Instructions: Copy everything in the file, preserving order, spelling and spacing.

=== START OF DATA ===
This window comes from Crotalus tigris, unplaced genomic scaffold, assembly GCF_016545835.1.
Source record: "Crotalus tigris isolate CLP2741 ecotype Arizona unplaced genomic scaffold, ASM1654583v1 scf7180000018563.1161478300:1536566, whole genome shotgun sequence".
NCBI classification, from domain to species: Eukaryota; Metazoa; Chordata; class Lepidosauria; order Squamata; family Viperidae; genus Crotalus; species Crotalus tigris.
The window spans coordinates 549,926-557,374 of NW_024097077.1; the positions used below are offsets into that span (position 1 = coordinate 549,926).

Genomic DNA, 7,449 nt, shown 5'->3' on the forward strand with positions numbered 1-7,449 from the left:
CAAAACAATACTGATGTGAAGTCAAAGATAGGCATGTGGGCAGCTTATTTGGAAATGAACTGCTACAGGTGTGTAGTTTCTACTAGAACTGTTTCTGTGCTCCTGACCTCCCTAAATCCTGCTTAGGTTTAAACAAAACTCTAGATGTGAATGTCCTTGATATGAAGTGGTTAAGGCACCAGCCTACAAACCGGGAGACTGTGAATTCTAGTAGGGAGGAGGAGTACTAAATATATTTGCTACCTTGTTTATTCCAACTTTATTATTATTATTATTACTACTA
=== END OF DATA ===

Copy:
This window comes from Crotalus tigris, unplaced genomic scaffold, assembly GCF_016545835.1.
Source record: "Crotalus tigris isolate CLP2741 ecotype Arizona unplaced genomic scaffold, ASM1654583v1 scf7180000018563.1161478300:1536566, whole genome shotgun sequence".
NCBI classification, from domain to species: Eukaryota; Metazoa; Chordata; class Lepidosauria; order Squamata; family Viperidae; genus Crotalus; species Crotalus tigris.
The window spans coordinates 549,926-557,374 of NW_024097077.1; the positions used below are offsets into that span (position 1 = coordinate 549,926).

Genomic DNA, 7,449 nt, shown 5'->3' on the forward strand with positions numbered 1-7,449 from the left:
CAAAACAATACTGATGTGAAGTCAAAGATAGGCATGTGGGCAGCTTATTTGGAAATGAACTGCTACAGGTGTGTAGTTTCTACTAGAACTGTTTCTGTGCTCCTGACCTCCCTAAATCCTGCTTAGGTTTAAACAAAACTCTAGATGTGAATGTCCTTGATATGAAGTGGTTAAGGCACCAGCCTACAAACCGGGAGACTGTGAATTCTAGTAGGGAGGAGGAGTACTAAATATATTTGCTACCTTGTTTATTCCAACTTTATTATTATTATTATTACTACTA